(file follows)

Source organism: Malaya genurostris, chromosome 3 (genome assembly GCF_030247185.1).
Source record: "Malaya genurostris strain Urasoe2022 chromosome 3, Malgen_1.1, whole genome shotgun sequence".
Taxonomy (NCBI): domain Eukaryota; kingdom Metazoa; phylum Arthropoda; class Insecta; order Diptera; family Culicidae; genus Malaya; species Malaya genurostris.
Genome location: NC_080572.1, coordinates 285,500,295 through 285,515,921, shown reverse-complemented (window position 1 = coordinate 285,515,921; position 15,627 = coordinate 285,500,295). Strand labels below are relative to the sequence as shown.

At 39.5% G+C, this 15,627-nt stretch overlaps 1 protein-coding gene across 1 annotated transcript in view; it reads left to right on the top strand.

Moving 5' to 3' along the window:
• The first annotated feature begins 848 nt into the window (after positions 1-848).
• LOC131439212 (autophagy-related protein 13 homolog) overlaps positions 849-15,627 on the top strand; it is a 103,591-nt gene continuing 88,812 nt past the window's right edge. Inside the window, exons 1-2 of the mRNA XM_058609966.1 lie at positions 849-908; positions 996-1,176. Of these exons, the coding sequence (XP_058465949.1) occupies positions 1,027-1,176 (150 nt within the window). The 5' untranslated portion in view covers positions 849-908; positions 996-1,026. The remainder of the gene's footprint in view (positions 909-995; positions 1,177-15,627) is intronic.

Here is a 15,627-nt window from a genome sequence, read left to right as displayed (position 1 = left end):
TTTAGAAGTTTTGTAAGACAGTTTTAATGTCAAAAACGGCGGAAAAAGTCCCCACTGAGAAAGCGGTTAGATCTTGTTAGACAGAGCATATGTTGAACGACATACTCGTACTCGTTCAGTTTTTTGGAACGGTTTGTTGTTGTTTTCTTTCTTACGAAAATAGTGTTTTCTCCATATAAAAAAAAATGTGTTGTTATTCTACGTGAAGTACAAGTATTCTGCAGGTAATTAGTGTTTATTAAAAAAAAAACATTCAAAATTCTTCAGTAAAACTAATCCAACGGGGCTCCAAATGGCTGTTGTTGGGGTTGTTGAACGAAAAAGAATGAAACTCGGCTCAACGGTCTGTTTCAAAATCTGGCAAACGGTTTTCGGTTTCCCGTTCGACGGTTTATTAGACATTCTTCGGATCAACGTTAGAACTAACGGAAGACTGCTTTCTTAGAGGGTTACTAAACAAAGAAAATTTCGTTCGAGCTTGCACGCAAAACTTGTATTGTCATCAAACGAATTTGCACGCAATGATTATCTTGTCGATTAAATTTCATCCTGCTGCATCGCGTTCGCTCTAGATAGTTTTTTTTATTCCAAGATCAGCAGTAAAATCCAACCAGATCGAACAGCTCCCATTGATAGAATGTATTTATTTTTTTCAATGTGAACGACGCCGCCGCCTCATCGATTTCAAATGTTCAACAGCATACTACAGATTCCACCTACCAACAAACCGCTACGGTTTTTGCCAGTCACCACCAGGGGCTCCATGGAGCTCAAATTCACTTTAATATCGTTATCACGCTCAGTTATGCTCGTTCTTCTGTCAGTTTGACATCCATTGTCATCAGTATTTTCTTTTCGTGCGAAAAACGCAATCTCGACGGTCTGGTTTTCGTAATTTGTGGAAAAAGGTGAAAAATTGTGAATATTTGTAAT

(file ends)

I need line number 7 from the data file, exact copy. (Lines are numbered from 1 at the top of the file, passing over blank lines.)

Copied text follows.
• The first annotated feature begins 848 nt into the window (after positions 1-848).